Wednesday, April 30, 2008

Air Bubbles are NOT Cute

Do you know what takes most of my time when I’m duty at the hospital? It’s regulating and checking the IV flow rate. Yup I’m so obsessed with getting the number of drops perfectly that if I have nothing to do I check the drop rate over and over again. It’s supposed to be checked by the hour but I guess I over do it and check it every 5 minutes or so. What can I say? I’m afraid that the patient might get under-infused or worst over-infused and this could lead to hypervolemic shock or heart failure if the patient has a serious heart problem. Plus I don’t want to be get an extension (it’s equivalent for detention for student nurses).

But regulating IV flow rate is not that a big deal. The big problem would be air bubbles! Yup you heard me. Air bubbles may seem harmless but once 5mL of air bubbles is injected into your blood stream this could lead to pulmonary embolism. Another worst possible situation is when the air bubbles flows to your brain or heart and impedes blood flow. The medical term for air bubbles getting into the body ladies and gentlemen is air embolism.

I also had an experience once when I was in the hospital (this time as a patient), a nurse from a rival school (I’m not telling which school hehehe) came in to inject cefuroxime (an antibiotic for my tonsillitis) through my IV line and when he left I noticed air bubbles! Lots of air bubbles! I stopped the IV infusing and pressed the button calling for any nurse. When the nurse came I told her about the air bubbles and she then removed the air bubbles using a syringe at the connector for “piggybacking” other IV fluids. And then a few hours later I realized that the nurse that almost got me killed with air bubbles was the brother of my brother’s girlfriend. No wonder he’s trying to kill me, I’ll kill myself too if that’s the reason (Lol).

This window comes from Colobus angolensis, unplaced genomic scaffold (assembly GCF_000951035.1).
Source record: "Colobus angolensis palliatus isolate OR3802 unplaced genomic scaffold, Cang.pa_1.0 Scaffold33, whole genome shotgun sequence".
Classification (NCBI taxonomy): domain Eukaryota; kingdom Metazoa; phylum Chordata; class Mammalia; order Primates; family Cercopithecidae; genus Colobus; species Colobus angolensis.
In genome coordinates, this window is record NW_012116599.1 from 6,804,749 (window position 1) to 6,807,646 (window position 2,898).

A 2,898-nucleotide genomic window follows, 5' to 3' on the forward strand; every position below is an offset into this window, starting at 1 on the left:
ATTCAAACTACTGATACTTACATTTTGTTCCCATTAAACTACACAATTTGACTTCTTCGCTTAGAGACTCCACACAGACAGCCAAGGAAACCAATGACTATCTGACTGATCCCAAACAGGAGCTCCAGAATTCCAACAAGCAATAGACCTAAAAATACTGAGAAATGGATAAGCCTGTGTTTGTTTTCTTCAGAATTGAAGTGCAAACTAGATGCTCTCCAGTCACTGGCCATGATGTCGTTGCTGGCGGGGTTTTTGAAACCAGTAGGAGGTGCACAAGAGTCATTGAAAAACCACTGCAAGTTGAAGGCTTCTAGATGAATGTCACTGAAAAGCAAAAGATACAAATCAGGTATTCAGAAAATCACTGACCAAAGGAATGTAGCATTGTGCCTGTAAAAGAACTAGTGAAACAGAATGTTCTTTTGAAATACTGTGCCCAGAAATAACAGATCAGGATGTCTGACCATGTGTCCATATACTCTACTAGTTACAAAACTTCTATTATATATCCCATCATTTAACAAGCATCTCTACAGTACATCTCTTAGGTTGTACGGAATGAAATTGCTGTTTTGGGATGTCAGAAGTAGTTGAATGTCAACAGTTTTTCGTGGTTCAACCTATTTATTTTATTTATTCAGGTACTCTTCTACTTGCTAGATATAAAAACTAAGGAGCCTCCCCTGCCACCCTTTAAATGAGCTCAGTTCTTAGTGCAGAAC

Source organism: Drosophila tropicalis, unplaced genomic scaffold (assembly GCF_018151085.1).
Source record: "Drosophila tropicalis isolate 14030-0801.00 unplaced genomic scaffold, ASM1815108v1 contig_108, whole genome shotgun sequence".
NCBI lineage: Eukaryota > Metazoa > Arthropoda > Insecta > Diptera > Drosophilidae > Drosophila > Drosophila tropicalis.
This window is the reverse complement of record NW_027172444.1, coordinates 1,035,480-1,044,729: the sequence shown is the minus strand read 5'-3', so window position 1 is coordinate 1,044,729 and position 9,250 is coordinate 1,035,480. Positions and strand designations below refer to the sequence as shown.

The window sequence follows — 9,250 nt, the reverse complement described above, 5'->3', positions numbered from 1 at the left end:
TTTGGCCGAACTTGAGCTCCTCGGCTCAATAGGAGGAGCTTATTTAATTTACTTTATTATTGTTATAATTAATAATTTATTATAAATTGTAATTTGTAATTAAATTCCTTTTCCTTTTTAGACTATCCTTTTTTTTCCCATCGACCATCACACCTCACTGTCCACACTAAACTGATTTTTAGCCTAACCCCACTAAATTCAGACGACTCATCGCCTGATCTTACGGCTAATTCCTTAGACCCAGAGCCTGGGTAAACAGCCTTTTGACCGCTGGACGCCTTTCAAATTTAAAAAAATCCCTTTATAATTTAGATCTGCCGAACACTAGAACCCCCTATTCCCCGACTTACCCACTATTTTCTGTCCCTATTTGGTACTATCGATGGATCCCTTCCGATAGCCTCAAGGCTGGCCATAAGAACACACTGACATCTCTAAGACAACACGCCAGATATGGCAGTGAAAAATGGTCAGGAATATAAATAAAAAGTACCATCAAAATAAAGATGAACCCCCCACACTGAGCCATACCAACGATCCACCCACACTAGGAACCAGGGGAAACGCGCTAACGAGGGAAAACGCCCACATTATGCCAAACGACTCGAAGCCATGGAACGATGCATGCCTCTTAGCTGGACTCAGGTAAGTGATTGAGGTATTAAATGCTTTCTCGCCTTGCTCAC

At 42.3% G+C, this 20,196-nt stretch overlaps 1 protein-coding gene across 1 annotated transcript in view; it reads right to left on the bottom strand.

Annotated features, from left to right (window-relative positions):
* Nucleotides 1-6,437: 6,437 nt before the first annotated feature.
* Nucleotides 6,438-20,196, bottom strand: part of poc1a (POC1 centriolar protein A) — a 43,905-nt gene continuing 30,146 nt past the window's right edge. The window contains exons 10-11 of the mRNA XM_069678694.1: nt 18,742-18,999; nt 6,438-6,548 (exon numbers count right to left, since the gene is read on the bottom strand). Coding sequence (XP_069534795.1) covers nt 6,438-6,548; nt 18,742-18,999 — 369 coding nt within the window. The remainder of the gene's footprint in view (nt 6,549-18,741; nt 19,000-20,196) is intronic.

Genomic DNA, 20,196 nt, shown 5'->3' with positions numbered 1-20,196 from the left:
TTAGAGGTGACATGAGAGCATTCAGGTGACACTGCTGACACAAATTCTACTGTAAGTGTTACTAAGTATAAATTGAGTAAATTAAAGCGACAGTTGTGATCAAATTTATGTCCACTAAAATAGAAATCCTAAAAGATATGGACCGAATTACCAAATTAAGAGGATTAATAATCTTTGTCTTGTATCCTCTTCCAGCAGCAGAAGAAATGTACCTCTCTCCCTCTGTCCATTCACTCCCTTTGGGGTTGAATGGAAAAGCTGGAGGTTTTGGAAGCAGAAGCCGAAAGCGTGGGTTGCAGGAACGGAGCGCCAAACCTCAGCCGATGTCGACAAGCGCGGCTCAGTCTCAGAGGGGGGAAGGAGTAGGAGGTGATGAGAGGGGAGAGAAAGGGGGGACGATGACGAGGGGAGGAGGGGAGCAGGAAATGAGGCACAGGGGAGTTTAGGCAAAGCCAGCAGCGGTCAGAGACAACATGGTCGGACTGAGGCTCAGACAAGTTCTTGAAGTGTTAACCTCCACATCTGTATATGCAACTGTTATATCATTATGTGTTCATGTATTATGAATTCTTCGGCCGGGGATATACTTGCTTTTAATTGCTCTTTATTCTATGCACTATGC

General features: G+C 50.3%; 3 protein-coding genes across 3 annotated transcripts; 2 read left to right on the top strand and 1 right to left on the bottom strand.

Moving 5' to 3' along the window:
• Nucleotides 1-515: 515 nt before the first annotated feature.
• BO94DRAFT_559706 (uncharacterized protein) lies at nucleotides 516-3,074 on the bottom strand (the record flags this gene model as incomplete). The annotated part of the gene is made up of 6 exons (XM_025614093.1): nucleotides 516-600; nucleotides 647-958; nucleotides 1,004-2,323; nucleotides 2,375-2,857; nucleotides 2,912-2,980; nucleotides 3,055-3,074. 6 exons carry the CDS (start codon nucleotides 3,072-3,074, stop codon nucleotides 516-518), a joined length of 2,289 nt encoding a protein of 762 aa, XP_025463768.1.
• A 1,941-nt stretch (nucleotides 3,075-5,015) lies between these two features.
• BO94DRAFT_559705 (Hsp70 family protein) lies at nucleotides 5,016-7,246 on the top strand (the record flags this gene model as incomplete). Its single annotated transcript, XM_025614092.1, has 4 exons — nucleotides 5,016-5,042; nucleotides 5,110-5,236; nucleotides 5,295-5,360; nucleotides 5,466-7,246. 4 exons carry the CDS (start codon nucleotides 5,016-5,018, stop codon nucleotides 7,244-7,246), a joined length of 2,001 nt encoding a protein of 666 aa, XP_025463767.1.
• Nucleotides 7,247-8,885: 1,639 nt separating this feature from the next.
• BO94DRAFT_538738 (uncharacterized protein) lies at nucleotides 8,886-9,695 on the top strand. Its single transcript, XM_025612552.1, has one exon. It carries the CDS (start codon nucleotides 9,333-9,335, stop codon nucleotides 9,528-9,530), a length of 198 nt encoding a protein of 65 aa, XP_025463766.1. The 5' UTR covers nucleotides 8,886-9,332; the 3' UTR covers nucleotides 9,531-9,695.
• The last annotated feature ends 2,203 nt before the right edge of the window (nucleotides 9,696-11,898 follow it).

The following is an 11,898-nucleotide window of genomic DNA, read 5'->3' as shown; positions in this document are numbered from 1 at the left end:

As a student nurse I really hate air bubbles. Sure I can try tapping them so that they could go back to the drip chamber or roll the IV tube with my pen so that the bubbles would disappear into the drip chamber but most of the time it’s easier said than done. And the only way to get rid of them is by aspirating them into a syringe… and this is quite a hassle because as mandated by the Philippine Nursing Act of 2002 (R.A. 9173) IV lines are off-limits to students! So I have to run to my clinical instructor and disturb her with her work (hehehe).

So fellow student nurses: if you see air bubbles don’t think it’s cute… it could kill your patient so watch out!

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